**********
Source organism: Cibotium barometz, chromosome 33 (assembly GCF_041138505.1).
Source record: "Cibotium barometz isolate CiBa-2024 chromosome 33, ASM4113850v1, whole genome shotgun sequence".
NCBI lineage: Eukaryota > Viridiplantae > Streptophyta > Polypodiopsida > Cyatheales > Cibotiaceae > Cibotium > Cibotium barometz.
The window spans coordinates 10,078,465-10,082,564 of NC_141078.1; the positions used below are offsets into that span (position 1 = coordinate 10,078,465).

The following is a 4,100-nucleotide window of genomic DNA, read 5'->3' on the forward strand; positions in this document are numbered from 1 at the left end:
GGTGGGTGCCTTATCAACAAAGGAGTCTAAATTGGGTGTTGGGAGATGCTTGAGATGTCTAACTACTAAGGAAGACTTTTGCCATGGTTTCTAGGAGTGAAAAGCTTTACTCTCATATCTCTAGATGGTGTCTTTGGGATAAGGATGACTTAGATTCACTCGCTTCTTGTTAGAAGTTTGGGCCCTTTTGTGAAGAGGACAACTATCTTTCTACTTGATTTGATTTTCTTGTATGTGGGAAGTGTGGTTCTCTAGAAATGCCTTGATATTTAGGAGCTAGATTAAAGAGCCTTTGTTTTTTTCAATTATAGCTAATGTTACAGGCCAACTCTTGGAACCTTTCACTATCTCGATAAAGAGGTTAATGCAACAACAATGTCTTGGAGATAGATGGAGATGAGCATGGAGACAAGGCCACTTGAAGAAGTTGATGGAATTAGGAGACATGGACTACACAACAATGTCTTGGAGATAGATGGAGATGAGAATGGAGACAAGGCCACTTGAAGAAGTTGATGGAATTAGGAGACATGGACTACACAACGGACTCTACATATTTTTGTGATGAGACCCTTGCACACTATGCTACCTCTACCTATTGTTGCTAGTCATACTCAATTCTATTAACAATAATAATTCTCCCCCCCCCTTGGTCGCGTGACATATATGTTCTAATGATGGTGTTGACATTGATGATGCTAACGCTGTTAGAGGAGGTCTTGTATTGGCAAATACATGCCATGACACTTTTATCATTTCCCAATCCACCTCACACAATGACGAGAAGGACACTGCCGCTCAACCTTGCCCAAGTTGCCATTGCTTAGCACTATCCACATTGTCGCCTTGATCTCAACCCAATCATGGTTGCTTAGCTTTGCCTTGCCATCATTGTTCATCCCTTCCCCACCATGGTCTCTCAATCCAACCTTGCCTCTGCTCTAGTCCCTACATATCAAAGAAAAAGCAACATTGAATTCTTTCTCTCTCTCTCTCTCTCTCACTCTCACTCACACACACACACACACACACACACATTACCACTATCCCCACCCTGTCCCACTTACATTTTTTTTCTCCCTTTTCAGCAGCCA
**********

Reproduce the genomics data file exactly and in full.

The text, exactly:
Source organism: Cibotium barometz, chromosome 33 (assembly GCF_041138505.1).
Source record: "Cibotium barometz isolate CiBa-2024 chromosome 33, ASM4113850v1, whole genome shotgun sequence".
NCBI lineage: Eukaryota > Viridiplantae > Streptophyta > Polypodiopsida > Cyatheales > Cibotiaceae > Cibotium > Cibotium barometz.
The window spans coordinates 10,078,465-10,082,564 of NC_141078.1; the positions used below are offsets into that span (position 1 = coordinate 10,078,465).

The following is a 4,100-nucleotide window of genomic DNA, read 5'->3' on the forward strand; positions in this document are numbered from 1 at the left end:
GGTGGGTGCCTTATCAACAAAGGAGTCTAAATTGGGTGTTGGGAGATGCTTGAGATGTCTAACTACTAAGGAAGACTTTTGCCATGGTTTCTAGGAGTGAAAAGCTTTACTCTCATATCTCTAGATGGTGTCTTTGGGATAAGGATGACTTAGATTCACTCGCTTCTTGTTAGAAGTTTGGGCCCTTTTGTGAAGAGGACAACTATCTTTCTACTTGATTTGATTTTCTTGTATGTGGGAAGTGTGGTTCTCTAGAAATGCCTTGATATTTAGGAGCTAGATTAAAGAGCCTTTGTTTTTTTCAATTATAGCTAATGTTACAGGCCAACTCTTGGAACCTTTCACTATCTCGATAAAGAGGTTAATGCAACAACAATGTCTTGGAGATAGATGGAGATGAGCATGGAGACAAGGCCACTTGAAGAAGTTGATGGAATTAGGAGACATGGACTACACAACAATGTCTTGGAGATAGATGGAGATGAGAATGGAGACAAGGCCACTTGAAGAAGTTGATGGAATTAGGAGACATGGACTACACAACGGACTCTACATATTTTTGTGATGAGACCCTTGCACACTATGCTACCTCTACCTATTGTTGCTAGTCATACTCAATTCTATTAACAATAATAATTCTCCCCCCCCCTTGGTCGCGTGACATATATGTTCTAATGATGGTGTTGACATTGATGATGCTAACGCTGTTAGAGGAGGTCTTGTATTGGCAAATACATGCCATGACACTTTTATCATTTCCCAATCCACCTCACACAATGACGAGAAGGACACTGCCGCTCAACCTTGCCCAAGTTGCCATTGCTTAGCACTATCCACATTGTCGCCTTGATCTCAACCCAATCATGGTTGCTTAGCTTTGCCTTGCCATCATTGTTCATCCCTTCCCCACCATGGTCTCTCAATCCAACCTTGCCTCTGCTCTAGTCCCTACATATCAAAGAAAAAGCAACATTGAATTCTTTCTCTCTCTCTCTCTCTCTCACTCTCACTCACACACACACACACACACACACACATTACCACTATCCCCACCCTGTCCCACTTACATTTTTTTTCTCCCTTTTCAGCAGCCA